Signs of Hope – A continuing series November 30, 2018

Posted by WorldbyStorm in Uncategorized.
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Gewerkschaftler suggested this recently:

I suggest this blog should have a regular (weekly) slot where people can post happenings at the personal or political level that gives them hope that we’re perhaps not going to hell in a handbasket as quickly as we thought. Or as the phlegmatic Germans put it “hope dies last”.

Any contributions this week?

History Man November 30, 2018

Posted by WorldbyStorm in Uncategorized.

Never sure I entirely agree with Diarmaid Ferriter’s take on matters in the Irish Times. Still this piece noting the centrality of history and the likelihood that history having been down-graded as a subject may become ‘class-based’, noting:

In 2011, the Ofsted report on history teaching in British schools, where history is compulsory only up to the age of 14, expressed concern “about the wide educational divide in this country when it comes to studying history . . . in affluent areas history is studied well and widely, whereas in many more deprived areas it has been neglected and ignored”.

It is incredible to me, given the rhetoric about history and commemoration, this past number of years that any effort would be made to downgrade it. And yet that has occurred, and his point as regards the class implications is well-made.

Mind you this too I like…

We should also reject a suffocating, present-centred judgmentalism; what Richard Evans, the renowned Cambridge historian, has characterised as wishing a personality change on the generation of a century ago and “lecturing the people of the past on how they should have done better”.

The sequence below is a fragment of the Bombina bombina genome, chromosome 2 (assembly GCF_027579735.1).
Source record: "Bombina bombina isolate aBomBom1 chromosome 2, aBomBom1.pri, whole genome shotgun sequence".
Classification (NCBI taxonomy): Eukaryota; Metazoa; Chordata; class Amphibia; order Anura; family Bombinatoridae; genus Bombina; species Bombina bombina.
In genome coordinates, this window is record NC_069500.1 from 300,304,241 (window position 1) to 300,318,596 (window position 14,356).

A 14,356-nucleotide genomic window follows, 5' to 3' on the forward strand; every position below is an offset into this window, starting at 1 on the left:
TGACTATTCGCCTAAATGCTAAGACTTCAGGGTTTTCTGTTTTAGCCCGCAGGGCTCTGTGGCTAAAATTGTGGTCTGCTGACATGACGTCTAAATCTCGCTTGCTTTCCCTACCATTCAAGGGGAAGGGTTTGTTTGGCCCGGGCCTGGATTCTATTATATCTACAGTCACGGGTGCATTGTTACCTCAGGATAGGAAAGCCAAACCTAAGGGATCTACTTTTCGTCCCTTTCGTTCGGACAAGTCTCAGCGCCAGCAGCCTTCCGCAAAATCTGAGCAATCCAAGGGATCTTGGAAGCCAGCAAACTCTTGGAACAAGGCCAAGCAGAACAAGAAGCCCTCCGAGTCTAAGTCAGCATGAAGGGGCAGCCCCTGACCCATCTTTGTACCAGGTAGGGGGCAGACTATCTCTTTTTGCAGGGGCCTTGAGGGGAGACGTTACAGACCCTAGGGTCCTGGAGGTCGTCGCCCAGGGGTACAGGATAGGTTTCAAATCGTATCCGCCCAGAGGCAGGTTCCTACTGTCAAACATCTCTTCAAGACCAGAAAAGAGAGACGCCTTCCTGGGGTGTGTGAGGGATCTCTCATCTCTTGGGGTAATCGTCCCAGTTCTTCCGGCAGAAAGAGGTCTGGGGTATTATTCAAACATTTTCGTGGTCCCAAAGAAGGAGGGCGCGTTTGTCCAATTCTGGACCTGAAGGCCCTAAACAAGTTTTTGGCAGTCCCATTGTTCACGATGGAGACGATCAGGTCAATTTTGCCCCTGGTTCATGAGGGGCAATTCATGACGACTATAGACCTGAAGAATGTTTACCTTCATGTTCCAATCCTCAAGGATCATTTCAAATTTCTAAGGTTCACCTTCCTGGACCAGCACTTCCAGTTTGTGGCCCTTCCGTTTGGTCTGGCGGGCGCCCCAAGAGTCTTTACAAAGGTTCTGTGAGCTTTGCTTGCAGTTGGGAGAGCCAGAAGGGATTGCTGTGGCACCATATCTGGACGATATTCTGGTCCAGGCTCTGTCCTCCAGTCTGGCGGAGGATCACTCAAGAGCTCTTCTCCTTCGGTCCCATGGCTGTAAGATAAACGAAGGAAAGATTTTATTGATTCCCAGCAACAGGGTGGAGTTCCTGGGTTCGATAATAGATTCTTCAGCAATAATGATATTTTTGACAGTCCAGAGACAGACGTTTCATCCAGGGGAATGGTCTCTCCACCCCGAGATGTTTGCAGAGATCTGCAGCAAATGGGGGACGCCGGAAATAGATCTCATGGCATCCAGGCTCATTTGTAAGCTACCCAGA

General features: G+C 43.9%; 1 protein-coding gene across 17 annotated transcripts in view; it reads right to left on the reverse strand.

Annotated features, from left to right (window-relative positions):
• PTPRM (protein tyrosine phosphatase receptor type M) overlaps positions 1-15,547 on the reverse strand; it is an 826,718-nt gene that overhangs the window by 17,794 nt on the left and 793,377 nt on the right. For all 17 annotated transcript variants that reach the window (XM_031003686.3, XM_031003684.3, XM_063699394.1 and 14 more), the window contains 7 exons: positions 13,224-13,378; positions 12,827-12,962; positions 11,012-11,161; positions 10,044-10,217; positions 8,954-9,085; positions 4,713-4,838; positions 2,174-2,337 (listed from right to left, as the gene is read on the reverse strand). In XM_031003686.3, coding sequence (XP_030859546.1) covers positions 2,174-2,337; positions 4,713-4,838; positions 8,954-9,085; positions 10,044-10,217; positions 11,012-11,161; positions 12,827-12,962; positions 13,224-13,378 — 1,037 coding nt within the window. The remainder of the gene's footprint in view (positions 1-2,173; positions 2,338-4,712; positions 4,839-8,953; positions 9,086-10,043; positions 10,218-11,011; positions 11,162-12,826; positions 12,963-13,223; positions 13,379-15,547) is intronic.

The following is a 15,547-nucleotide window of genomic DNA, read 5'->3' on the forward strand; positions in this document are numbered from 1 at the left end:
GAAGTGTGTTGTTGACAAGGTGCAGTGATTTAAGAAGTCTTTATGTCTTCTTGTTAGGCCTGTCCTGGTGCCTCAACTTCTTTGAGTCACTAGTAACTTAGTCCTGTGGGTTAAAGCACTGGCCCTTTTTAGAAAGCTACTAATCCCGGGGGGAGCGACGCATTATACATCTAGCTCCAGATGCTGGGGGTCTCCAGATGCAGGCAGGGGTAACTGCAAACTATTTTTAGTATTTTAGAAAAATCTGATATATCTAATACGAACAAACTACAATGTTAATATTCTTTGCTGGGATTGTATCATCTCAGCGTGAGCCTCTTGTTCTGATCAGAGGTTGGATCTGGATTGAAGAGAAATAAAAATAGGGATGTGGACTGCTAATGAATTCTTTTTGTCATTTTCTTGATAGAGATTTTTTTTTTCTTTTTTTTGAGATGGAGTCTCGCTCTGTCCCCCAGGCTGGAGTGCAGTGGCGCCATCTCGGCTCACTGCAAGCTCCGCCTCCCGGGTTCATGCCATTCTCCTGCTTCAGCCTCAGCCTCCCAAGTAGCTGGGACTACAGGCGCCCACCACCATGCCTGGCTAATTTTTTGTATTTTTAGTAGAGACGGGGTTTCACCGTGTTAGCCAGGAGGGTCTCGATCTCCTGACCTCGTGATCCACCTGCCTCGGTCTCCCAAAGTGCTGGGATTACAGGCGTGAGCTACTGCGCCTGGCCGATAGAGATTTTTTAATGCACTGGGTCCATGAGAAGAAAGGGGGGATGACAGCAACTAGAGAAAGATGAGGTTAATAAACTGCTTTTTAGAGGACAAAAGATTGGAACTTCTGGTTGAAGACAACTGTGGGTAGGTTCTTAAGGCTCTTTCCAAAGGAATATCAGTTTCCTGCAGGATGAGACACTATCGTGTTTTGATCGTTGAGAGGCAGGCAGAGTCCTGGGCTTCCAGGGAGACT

It’s a real problem where past events are always regarded through the lens of the present, where motivations or circumstances extant at the time are dismissed, underplayed or ignored and where alternative courses of action are proposed as if they were feasible given the then prevailing material conditions.

Of course we must consider matters in relation to our principles and ideologies, but acknowledging the limitations of those in the past is not to legitimise those limitations, but simply to recognise them. And particularly where there are isolated examples of more progressive individuals or groups it is key to keep in mind how widespread their influence or plausible potential influence.

A world of weakened UK workers rights, post-Brexit… November 30, 2018

Posted by WorldbyStorm in Uncategorized.

Jason Moyer-Lee, general secretary of the Independent Workers’ Union of Great Britain, has a depressing piece in the Guardian about workers rights under Brexit. All of this was pointed to by some on the left prior to the referendum and after the result. That a Tory Brexit was always going to leave the situation of workers less good than it was before, and that given the only Brexit on the table was a Tory Brexit anything else was sheer fantasy.

But even still, it’s amazing how the analysis from Moyer-Lee points up the fragile state of UK workers rights, and how much they depend on the EU to give some backbone to them. But then the EU is signed up to ILO conventions as well as the social chapter. I’d be the very first to say that those are insufficient – but there’s a difference between insufficient and non-existent.